One of the more amazing spectacles in the days after the government shutdown ended was the obsession in Washington with who won and who lost in the showdown. Yes, the capital is focused on next year’s elections, but honestly! There was only one real loser, and that was the American people.
FLASHPOINT: Celebrating role of newspapers in protecting free speech
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FLASHPOINT: Hard-hitting ads are effective in preventing tobacco use, saving lives By
Reducing tobacco use is one of the most important things we can do to improve the health of Hoosiers. Education campaigns to alert of the dangers of tobacco use are critical, as are pointing them to resources to help them quit.
FLASHPOINT: A difficult decision to allow oil testing, drilling
Our current culture seems to tell us life’s struggle is all about good vs. evil and black-and-white decisions. The reality is that the hardest choices are those that aren’t clear cut. They’re the ones you can argue from either side but eventually must make based on only a slight edge. That is the kind of choice the Sisters of Providence had to make about whether to test for and drill for oil on our Mother House land.
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Flashpoint: Access to home health care hangs in the balance
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FLASHPOINT: Vigo County: Cutting-edge of school safety
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FLASHPOINT: Congress and Syria
As Washington swirls with proposals, counter-proposals, and political brinksmanship in response to diplomatic efforts on Syria, the situation has a lot of people scratching their heads. Couldn’t President Obama and Congress have handled this differently?
FLASHPOINT: The north side suffers from School Board’s decisions
As the parent of four children on the north side of the Vigo County School Corp., I am becoming increasingly alarmed by the growing disparity in opportunities and facilities provided to students depending upon where they reside.
FLASHPOINT: How Congress, the media and the public got played
Aaron Sorkin couldn’t have written it any better. The president of the United States makes threats, flexes his muscles, and bides his time as Congress takes its time mulling over various military options. Knowing the prolonged nature of the congressional decision-making process, Obama used this time to get what he really wants: a peaceful, international solution to the Syrian situation.
FLASHPOINT: Why the Scheid Diesel Extravaganza is so popular
About 15,000 people attended the Scheid Diesel Extravaganza this year — numbers that mirror the attendance count from 2012 and 2011. But why does Terre Haute experience a 25-percent increase in population for this particular event’s three-day duration?
Flashpoint: Perhaps Tony Bennett was right?
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FLASHPOINT: A new vision for Indiana’s education system
A recently published political cartoon stated that, “school reform will continue with Glenda Ritz as the new driver.”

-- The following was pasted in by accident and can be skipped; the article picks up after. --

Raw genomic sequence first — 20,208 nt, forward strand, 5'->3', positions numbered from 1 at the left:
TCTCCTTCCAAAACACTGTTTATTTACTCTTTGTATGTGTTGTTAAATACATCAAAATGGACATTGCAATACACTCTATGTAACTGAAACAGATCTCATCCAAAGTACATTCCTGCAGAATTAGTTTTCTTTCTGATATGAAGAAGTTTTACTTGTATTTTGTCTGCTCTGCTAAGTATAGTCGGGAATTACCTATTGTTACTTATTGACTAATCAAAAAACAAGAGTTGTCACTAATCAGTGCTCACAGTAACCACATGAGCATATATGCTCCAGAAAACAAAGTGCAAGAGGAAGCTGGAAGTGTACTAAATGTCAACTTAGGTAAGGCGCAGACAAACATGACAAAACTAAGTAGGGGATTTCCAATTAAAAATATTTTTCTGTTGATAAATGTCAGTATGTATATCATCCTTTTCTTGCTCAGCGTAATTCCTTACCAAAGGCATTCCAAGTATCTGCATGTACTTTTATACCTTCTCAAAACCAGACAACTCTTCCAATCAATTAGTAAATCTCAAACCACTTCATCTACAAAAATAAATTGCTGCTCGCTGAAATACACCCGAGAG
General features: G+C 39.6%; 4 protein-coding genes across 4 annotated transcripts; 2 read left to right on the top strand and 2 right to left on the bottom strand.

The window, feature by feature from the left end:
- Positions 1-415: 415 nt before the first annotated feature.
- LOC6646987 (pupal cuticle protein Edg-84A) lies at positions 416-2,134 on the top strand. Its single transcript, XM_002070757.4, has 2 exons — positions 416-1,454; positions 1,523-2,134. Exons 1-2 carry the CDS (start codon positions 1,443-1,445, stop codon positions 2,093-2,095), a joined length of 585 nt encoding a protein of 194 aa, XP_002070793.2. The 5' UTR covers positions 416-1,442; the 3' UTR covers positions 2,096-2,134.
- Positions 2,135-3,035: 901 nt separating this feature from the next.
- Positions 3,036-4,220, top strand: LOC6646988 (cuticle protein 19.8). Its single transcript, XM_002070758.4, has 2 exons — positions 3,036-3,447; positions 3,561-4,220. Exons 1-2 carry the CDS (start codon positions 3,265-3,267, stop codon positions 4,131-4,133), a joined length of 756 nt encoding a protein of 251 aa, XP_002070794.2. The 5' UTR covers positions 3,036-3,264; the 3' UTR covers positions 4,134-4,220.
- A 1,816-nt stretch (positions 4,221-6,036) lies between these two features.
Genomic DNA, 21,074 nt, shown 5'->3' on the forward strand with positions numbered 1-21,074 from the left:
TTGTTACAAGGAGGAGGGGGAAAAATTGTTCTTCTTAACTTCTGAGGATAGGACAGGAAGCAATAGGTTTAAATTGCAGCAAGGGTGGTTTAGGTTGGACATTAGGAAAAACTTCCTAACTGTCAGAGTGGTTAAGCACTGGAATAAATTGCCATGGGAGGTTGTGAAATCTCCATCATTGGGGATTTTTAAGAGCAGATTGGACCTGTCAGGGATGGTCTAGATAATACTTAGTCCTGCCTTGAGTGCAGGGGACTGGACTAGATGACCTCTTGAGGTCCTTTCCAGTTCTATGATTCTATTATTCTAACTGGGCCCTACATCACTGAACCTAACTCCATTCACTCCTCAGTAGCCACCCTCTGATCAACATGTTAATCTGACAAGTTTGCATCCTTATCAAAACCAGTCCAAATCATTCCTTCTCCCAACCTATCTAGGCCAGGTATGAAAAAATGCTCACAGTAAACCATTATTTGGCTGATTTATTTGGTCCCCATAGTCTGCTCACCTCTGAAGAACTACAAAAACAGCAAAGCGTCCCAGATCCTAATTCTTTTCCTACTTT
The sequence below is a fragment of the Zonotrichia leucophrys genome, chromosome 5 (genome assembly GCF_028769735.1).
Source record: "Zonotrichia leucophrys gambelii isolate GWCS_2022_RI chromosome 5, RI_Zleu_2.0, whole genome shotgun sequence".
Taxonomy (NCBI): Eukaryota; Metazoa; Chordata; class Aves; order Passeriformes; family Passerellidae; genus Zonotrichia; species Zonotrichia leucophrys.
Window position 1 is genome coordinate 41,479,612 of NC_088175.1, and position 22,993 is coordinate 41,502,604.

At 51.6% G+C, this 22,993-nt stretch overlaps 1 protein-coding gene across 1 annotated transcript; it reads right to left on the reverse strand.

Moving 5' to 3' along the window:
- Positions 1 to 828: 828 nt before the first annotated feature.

FLASHPOINT: Unwise fracking policy could hinder economic development
According to the U.S. Energy Information Administration, the amount of technically recoverable oil from shale formations has jumped 10 times in the past two years and the amount of technically recoverable shale gas is up 10 percent. In and around Terre Haute, the Illinois Basin shale formation could play an important part in stimulating the economy and helping to meet U.S. consumers’ energy needs for many years to come.
FLASHPOINT: Indiana hospitals embrace notion of price transparency
Following the federal government’s release of data on hospital charges for Medicare patients, much has been written nationally about how health care providers determine prices, the variation in charges for the same procedure and the willingness of hospitals to “come clean” on the issue of price transparency. As president of the Indiana Hospital Association, representing 164 Hoosier hospitals and health systems, we fully embrace price transparency.
FLASHPOINT: The Affordable Care Act’s youth problem
Young Americans may soon experience “sticker shock” when shopping for health insurance. A new survey of insurers estimates that premiums will almost triple for a hypothetical 27-year-old man next year, once all the federal health reform law’s rules take effect.
FLASHPOINT: Despite challenges, Ivy Tech remains vital to state’s future
I recently read economist Morton Marcus’ piece, “Ivy Tech: Our Hope, Our Failure.” I was interested in his perspective enough to provide some comments as a local business owner who understands the important role higher education plays in the success of companies here in Indiana.
FLASHPOINT: Tax punishes Hoosier workers
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Prosthetic legs have enabled wounded soldiers to run again. Cardiac patients have had decades added to their lives because of artificial heart valves and stents.
FLASHPOINT: Wabash River should be appreciated and protected
Boating down the Wabash River near Lafayette on July 16, I witnessed firsthand the broad, winding river’s scenic beauty, but I also got a lesson in the environmental challenges the river faces when two Asian carp hurled themselves out of the water and landed in our boat.
FLASHPOINT: Obamacare’s definition of a full-time job needs revising
In Lafayette, a school district cut the hours of 200 support staff to no more than 29 per week. In Bangor, Maine, the school system is preparing to track and cap the number of hours worked by substitute teachers to ensure that they don’t work more than 29 hours a week. Elsewhere, in Portland, Maine, a small business reduced a part-time employee’s hours from 35 to 29. We are hearing reports like this from across the country. Why is this happening?
FLASHPOINT: In politics, why trust is the coin of the realm
Back in June, Gallup released a survey that got a fair bit of attention for its headline finding: only 10 percent of Americans trust Congress as an institution. Think about it. If you walk into a cafe this morning and there are nine other people in there reading the paper or staring into their laptops, only one of you in the room has faith that the body charged with making our nation’s laws can do its job right.
FLASHPOINT: The ‘war on coal’ will hurt every Hoosier
A survey published recently revealed that 76 percent of Americans are currently living paycheck to paycheck with little or no real safety net in the form of savings. Yet at every turn, it seems like the Obama Administration is making it more difficult for families and businesses to make ends meet at the end of the month.
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- FLASHPOINT: Getting right with history